In 1997, I was finishing high school and dating a young lady that was doing an astronomy project using the 40-Foot telescope. She told me one day that she was doing an all-night observation of some source, changing something in the observation every 5-10 minutes — I can’t recall if it was switching polarization, or between source and calibration signals. Since this was before the 40-Foot had any automation, this switching had to be done manually — literally looking at the clock and throwing a toggle on one of the racks at the correct time. Every ten minutes, for several hours. It was going to be boring, tedious, tiring work in the middle of the night.
Eager to please this girl I fancied, I volunteered to help out. And, as promised, the night’s work was dull, repetitive, and monotonous. But I got to hang out in the basement of the 40-Foot talking with my girlfriend, so it wasn’t all bad.
In the morning, both of us were exhausted, and my contact lenses were causing so much discomfort in my eyes that I took them out — but of course, I hadn’t brought my glasses, so the world became very blurry. We got breakfast at the cafeteria, and then I drove home — still without my contacts in, trusting that I knew the road between the lab and my parent’s house by heart. It was one of the dumbest things I’ve ever done in my life. Even if I’d had my glasses or contacts (things my driver’s license listed as a requirement), I was so sleep-deprived that there was no way I was safe. In a just world, a police officer would have pulled me over and revoked my license on the spot.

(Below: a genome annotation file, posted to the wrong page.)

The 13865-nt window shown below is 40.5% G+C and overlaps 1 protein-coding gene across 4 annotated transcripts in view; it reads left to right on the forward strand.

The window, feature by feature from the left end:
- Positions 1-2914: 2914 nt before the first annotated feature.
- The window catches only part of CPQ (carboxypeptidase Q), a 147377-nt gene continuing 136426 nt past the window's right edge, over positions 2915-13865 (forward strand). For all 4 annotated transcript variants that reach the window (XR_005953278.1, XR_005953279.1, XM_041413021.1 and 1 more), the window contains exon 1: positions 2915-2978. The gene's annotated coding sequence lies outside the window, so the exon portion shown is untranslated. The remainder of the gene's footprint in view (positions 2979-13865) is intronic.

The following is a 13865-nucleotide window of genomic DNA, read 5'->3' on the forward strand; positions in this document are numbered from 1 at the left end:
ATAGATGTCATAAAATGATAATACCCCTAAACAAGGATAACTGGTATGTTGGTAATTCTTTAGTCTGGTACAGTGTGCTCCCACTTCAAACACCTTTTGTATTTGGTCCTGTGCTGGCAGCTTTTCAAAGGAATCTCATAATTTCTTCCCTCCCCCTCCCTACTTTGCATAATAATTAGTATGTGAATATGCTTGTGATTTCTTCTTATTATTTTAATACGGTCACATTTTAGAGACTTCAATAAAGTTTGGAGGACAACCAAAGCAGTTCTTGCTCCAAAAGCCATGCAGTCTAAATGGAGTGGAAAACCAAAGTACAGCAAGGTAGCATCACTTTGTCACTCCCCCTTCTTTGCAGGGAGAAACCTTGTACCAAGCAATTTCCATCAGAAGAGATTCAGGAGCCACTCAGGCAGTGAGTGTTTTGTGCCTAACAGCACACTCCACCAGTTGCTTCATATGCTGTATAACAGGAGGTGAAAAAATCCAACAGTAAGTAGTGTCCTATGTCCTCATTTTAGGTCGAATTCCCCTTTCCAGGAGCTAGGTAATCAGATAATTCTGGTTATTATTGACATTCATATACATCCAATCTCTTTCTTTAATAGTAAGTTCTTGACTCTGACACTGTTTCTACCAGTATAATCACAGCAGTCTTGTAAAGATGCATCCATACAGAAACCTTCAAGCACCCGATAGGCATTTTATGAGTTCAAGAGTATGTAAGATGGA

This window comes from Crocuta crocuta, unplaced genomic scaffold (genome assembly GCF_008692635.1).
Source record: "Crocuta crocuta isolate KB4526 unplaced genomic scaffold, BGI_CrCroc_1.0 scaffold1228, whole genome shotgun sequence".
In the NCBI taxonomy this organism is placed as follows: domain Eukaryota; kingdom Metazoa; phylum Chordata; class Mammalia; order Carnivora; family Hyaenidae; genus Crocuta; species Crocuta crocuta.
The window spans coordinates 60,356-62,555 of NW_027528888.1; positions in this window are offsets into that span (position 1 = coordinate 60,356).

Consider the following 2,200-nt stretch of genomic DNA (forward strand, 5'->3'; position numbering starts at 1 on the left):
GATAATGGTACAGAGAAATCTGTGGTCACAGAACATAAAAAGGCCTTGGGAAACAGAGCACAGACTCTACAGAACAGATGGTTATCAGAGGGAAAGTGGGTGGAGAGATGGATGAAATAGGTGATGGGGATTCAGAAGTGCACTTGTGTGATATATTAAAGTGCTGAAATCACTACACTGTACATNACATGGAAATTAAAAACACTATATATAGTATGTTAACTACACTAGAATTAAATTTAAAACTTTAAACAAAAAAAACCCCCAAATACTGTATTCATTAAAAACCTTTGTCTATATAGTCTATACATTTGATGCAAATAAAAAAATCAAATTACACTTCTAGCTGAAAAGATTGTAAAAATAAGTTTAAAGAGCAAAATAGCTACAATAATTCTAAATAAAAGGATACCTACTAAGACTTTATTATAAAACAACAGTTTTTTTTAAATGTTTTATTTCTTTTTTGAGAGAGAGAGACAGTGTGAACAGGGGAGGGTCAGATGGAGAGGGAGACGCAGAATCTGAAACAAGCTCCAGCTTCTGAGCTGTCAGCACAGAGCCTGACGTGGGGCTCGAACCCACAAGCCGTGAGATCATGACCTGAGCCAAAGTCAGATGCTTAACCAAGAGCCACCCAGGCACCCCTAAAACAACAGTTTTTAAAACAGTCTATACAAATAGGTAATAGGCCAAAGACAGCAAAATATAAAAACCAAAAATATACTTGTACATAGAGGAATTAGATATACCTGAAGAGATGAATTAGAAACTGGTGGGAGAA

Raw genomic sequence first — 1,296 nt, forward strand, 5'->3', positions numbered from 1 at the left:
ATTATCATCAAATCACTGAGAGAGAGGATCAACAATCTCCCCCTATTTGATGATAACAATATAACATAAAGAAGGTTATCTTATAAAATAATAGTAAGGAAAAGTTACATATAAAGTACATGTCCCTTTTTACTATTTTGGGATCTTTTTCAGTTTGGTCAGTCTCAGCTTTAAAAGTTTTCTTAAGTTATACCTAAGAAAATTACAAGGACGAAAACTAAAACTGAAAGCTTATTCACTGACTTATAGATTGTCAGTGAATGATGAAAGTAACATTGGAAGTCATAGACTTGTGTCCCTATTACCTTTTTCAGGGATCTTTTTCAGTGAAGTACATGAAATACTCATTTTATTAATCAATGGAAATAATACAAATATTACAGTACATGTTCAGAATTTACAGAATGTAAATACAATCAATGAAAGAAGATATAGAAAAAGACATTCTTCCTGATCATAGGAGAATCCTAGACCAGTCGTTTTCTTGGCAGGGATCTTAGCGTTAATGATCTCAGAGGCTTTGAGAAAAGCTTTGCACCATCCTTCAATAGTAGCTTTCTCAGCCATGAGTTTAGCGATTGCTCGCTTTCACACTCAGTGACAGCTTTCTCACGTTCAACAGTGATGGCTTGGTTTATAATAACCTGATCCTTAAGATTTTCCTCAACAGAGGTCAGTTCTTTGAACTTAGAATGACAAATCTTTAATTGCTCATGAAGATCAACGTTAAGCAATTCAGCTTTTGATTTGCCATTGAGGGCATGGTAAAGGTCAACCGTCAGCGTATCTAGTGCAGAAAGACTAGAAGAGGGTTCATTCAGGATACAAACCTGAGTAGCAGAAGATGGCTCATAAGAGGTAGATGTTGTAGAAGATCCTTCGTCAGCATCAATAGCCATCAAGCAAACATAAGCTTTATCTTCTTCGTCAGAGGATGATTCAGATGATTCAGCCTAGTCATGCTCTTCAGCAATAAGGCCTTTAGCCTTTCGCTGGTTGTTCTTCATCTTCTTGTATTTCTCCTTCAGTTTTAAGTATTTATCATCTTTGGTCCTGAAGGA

But sometimes Fate smiles on us even when we don’t deserve it, and I managed to slowly drive home to finally get some sleep without meeting a cop, hitting a deer, or meeting any other misfortune. My lady friend got her data (the chart for which was apparently hanging on Ron Maddelena’s door until his retirement) and went on to earn a PhD in astrophysics and planetary science. I went on to become a software engineer and (more importantly) marry the girl.
Dr. Hanna G. Sizemore still works underground at Green Bank Observatory, and is currently setting up some planetary science experiments in the basement of the Jansky lab.* As for me, I’m still helping astronomers make observations and record their data — thankfully, that now involves more software and fewer manual switches. Though they do still wake me up in the middle of the night from time to time.
A 40-Foot Telescope Story, by Nathaniel “Dane” Sizemore
*At time of publication, Dr. Hanna Sizemore is now studying ground ice on Mars, through numerical simulations of ice stability, numerical simulations of thin film migration, and through laboratory investigations of ices and Mars-analog soils.